September 20, 2007


For myself and other beginner writers, there's a self-doubt demon, conscious or unconscious, that telling us, "You're not really an artist. You're not really a writer. A writer is Hemingway, Yeats, Twain, Faulkner. You call yourself a writer? Ha! You're not in that class. Who are you trying to fool? Do something useful."

That self-doubt demon is evil. You have to confront him, punch him in the stomach, kick his teeth in. He's holding you back from doing what will make you happy. Of course you're an artist! Of course you're a writer! If you weren't, you wouldn't be trying to find time for it! Yes, you're not a Faulkner--yet; that's because you haven't put enough time in. And maybe you'll never be that good. So what? You're still a writer, you're still an artist. This is what you do.

A couple years ago, at Song School, I went to a class by Beth Nielsen-Chapman. She's been making a living as a songwriter in Nashville for 25-30 years. She said (paraphrasing), "Everyone has had unique experiences, and so everyone sees the world in a unique way. Therefore, only you can write your songs. No one else can." This had a huge impact on me. On the one hand, it means that the greatest songwriters--the ones that I admire the most--can't write my songs. Even with their craft and experience, they don't see things the way I see them. That's a powerful feeling. On the other hand, it's an awesome responsibility. It means that, if I don't write these songs, they will never be written.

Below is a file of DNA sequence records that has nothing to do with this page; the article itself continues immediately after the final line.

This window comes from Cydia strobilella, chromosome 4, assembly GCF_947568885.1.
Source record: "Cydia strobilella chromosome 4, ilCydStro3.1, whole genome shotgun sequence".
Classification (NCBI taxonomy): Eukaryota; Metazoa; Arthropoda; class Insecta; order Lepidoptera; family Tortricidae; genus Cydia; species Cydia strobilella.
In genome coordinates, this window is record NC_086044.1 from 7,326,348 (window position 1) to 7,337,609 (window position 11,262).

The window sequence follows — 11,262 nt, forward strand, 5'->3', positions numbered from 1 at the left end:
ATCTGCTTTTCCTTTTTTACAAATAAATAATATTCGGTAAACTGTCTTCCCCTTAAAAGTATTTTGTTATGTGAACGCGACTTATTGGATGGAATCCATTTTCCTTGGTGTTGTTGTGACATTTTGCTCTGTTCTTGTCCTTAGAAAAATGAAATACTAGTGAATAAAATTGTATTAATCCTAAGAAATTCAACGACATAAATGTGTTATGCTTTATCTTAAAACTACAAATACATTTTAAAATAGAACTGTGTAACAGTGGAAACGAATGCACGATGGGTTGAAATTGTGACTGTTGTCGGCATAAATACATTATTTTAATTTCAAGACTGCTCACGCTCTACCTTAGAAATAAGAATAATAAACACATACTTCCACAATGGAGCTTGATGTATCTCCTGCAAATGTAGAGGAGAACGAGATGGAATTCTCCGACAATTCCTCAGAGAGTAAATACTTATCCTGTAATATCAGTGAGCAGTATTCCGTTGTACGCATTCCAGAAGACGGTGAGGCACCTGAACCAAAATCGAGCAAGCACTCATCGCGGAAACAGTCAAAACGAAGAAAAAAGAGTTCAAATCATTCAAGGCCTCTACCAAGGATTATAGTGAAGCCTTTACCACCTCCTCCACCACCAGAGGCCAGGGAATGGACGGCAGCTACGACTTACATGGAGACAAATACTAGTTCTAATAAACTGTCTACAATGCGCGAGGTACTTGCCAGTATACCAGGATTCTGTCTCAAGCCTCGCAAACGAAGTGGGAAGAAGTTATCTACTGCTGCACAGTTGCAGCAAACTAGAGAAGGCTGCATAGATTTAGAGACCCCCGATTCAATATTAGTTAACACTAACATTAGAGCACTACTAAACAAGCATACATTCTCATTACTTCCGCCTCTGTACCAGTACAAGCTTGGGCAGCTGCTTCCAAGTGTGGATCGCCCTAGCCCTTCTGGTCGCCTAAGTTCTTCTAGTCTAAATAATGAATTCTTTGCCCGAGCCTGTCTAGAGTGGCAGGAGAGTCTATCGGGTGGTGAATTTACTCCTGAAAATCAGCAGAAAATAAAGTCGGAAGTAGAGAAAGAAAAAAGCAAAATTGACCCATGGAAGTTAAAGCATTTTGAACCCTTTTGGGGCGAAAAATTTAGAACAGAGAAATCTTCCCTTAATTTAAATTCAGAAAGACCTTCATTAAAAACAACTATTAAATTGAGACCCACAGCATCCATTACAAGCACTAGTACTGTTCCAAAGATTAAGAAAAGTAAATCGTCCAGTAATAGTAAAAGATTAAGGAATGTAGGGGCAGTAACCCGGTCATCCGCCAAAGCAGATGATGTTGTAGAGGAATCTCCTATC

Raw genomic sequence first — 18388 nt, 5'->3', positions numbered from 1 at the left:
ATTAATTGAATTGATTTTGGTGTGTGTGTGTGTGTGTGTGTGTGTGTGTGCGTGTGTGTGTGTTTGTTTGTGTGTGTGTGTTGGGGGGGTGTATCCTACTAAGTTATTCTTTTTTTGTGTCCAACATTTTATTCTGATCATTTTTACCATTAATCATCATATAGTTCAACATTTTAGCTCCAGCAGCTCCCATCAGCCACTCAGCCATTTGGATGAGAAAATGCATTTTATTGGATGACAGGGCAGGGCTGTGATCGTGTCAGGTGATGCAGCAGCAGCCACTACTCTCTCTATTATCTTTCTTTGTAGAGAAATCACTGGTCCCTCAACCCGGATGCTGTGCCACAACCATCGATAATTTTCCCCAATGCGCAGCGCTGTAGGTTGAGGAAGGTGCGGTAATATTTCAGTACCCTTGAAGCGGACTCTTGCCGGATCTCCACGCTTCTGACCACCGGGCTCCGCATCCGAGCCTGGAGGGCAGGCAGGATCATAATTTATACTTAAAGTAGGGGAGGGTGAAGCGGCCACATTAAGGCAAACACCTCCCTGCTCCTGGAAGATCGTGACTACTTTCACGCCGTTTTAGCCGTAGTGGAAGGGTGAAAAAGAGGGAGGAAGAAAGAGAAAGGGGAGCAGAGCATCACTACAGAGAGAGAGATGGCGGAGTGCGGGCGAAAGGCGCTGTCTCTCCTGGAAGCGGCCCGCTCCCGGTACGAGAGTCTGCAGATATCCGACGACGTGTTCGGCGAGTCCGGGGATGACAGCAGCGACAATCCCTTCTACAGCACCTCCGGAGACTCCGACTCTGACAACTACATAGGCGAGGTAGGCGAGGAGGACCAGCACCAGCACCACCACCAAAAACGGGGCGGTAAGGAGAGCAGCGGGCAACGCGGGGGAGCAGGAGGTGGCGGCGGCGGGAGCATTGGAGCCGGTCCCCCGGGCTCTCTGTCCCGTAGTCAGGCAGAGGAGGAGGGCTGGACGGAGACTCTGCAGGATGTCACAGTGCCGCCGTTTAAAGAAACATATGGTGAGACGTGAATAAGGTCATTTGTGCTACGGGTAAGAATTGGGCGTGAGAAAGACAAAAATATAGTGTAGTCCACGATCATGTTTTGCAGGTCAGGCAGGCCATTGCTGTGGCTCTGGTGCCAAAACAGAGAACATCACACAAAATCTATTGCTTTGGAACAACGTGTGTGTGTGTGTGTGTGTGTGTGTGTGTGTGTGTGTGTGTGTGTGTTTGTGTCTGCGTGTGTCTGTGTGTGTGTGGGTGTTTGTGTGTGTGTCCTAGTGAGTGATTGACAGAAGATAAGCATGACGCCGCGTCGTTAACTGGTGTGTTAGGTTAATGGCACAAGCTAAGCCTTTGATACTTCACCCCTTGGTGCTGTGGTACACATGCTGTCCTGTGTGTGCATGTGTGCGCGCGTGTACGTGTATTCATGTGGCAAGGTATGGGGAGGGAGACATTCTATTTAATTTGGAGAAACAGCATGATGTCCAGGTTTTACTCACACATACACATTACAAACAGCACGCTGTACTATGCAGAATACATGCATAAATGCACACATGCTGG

Of course, the self-doubt demon is still there. Even after knocking him out, he gets back up and sucker-punches me when I'm least expecting it. It's a constant battle, but I think that half the battle is being aware of his existence, and knowing that he's wrong.

Songwriting Discipline

I've learned that, just like exercise, you have to schedule songwriting (or any kind of writing). You can't take the attitude that's it's optional; something you'll do "if you have time". You'll never have time. You have to make time. It has to be scheduled, and you have to be "religious" about it. And you must defend it from all attackers--wives, kids, friends... but mainly from the enemy within yourself.

Yourself? Yes, yourself. My brother Greg, a writer and English professor, is grappling with this problem. Why don't you schedule time to write? Because, he said, "it seems self-indulgent rather than important and essential."

Of course that's nonsense, as he knows. If you're a writer--even a beginner writer, then it's important and essential for your happiness.